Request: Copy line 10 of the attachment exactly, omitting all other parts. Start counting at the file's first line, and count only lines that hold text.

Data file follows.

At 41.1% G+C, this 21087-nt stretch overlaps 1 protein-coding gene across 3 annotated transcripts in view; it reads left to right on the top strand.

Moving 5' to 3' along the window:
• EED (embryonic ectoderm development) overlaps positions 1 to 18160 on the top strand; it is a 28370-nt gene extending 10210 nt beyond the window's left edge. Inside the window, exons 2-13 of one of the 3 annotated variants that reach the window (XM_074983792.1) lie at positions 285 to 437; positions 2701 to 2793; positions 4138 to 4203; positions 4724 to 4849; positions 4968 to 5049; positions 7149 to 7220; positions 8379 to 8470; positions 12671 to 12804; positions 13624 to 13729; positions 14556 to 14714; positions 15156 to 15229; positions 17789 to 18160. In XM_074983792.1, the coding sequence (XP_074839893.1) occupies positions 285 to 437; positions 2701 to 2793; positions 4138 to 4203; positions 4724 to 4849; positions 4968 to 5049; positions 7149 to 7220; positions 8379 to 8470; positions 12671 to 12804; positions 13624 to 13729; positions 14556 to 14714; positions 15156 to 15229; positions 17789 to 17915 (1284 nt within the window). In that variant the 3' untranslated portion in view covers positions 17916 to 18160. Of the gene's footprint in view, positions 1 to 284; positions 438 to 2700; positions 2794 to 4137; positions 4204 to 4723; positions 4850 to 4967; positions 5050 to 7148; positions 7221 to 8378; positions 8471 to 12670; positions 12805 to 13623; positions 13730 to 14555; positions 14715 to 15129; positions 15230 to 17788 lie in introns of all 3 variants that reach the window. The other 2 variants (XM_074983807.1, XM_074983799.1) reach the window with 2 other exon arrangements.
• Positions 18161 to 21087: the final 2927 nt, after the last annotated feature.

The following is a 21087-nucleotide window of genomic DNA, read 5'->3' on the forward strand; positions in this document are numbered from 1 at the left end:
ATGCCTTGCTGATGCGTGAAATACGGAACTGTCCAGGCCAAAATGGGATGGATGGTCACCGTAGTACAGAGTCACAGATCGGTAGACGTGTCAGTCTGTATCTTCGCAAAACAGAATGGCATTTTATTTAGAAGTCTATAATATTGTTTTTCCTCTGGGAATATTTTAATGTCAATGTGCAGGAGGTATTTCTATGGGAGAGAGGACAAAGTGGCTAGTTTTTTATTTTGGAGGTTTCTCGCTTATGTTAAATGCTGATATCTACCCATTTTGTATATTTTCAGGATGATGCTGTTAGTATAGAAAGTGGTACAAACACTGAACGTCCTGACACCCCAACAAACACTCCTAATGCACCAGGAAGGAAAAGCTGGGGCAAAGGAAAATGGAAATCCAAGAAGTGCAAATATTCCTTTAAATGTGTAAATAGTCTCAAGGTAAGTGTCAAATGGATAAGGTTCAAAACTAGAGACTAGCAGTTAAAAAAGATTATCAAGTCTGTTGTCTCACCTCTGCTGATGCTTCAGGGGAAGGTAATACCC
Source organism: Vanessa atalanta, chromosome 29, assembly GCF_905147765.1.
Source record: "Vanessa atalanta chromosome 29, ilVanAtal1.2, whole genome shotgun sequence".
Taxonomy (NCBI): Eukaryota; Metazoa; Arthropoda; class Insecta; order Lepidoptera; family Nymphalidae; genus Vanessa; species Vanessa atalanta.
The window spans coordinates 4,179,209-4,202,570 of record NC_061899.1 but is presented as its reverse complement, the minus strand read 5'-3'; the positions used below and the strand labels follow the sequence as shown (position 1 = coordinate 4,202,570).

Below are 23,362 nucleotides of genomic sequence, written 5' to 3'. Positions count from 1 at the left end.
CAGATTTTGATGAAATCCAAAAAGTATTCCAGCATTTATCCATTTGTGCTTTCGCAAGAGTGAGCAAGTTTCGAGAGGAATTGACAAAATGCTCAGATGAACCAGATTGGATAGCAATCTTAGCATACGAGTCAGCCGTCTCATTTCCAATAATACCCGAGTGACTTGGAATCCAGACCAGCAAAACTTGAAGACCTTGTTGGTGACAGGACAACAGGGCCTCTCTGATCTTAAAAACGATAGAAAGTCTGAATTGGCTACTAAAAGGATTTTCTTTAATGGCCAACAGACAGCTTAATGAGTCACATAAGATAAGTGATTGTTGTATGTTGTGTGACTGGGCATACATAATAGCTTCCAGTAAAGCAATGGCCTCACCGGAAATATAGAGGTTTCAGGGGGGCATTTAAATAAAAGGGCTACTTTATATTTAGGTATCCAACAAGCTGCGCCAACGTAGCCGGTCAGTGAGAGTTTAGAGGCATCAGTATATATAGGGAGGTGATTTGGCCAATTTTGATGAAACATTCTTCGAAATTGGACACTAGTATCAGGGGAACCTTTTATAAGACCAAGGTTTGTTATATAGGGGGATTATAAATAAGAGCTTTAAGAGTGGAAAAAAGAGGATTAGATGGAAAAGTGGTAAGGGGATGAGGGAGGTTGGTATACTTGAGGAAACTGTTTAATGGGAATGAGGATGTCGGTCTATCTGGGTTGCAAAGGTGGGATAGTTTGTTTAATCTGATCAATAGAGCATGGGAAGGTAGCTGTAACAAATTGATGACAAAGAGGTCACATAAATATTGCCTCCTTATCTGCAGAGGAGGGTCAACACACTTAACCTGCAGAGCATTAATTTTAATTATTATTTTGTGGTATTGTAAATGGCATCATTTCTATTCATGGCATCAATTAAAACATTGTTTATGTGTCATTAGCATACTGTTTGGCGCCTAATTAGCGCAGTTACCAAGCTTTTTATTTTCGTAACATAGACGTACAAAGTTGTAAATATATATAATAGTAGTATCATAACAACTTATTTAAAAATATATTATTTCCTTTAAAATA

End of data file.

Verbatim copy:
The window spans coordinates 4,179,209-4,202,570 of record NC_061899.1 but is presented as its reverse complement, the minus strand read 5'-3'; the positions used below and the strand labels follow the sequence as shown (position 1 = coordinate 4,202,570).